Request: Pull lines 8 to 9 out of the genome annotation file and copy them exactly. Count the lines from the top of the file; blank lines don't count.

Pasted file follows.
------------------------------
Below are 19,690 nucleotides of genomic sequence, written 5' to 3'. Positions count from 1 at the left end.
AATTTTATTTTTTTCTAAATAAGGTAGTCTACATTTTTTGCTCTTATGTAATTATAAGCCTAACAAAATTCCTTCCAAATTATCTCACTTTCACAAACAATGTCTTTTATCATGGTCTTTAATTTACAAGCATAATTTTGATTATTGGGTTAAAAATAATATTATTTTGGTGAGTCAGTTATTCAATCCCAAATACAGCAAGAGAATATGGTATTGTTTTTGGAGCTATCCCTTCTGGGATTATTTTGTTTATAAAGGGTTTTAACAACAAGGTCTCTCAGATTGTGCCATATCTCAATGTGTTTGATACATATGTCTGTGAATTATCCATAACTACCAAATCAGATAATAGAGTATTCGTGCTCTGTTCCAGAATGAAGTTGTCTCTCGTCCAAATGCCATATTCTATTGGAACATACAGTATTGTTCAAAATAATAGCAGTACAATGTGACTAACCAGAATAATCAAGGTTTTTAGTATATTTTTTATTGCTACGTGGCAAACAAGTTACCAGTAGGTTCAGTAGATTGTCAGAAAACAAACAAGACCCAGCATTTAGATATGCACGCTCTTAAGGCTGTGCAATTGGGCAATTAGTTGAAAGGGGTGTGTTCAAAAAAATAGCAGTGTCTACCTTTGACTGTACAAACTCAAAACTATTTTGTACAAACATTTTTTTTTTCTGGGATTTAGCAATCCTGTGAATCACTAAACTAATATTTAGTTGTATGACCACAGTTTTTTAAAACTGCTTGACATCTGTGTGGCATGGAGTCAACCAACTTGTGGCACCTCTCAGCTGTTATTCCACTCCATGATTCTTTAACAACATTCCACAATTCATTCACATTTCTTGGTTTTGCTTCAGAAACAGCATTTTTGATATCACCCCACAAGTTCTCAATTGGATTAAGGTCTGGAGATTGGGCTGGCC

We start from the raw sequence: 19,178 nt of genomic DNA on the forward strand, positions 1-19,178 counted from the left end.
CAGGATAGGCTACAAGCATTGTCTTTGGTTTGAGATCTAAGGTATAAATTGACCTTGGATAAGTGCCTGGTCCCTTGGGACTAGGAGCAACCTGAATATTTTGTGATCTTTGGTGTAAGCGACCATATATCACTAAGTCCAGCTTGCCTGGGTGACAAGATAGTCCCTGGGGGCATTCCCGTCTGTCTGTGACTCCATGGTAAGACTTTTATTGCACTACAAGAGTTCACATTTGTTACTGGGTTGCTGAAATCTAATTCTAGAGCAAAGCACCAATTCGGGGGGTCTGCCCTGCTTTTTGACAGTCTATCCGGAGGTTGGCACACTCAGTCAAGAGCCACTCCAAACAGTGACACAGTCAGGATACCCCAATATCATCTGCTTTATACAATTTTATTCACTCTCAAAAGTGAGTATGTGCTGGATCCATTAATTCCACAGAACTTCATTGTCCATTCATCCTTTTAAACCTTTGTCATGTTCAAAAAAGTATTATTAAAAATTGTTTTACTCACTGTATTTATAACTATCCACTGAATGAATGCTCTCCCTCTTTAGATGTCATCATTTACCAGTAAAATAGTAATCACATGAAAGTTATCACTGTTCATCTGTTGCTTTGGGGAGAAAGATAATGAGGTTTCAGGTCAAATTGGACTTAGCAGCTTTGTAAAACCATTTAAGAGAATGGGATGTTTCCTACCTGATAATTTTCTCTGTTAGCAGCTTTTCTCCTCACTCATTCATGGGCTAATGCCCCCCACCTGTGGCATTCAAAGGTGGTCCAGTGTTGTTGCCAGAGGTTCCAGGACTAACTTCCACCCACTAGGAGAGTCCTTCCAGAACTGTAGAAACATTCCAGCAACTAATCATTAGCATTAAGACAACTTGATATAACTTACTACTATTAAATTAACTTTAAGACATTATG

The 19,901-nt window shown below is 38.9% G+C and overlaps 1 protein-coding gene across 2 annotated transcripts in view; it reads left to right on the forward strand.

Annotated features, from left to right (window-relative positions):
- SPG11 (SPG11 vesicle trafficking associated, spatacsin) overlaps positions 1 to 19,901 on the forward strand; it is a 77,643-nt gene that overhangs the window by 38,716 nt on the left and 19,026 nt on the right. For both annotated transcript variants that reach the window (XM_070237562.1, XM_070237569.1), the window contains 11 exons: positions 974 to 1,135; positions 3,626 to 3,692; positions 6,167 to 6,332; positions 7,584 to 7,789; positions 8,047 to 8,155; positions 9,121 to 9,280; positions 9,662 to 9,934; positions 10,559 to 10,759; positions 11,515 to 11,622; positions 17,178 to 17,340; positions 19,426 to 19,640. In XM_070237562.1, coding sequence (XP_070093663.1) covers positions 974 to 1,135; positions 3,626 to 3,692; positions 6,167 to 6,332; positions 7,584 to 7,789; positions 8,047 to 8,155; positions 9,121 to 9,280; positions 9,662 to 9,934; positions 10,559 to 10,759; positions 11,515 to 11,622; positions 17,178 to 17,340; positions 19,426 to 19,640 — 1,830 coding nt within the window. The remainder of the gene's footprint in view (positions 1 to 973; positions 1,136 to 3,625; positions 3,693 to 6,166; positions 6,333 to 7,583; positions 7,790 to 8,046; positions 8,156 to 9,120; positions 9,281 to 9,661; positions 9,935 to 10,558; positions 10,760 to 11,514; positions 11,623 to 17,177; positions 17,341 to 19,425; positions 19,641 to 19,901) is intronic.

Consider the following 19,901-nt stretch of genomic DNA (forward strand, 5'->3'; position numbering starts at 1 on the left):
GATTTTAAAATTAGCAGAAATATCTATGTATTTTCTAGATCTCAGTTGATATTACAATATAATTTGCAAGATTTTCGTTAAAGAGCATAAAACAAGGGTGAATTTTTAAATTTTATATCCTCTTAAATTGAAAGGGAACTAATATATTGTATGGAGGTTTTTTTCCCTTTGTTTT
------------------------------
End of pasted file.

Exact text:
Consider the following 19,901-nt stretch of genomic DNA (forward strand, 5'->3'; position numbering starts at 1 on the left):
GATTTTAAAATTAGCAGAAATATCTATGTATTTTCTAGATCTCAGTTGATATTACAATATAATTTGCAAGATTTTCGTTAAAGAGCATAAAACAAGGGTGAATTTTTAAATTTTATATCCTCTTAAATTGAAAGGGAACTAATATATTGTATGGAGGTTTTTTTCCCTTTGTTTT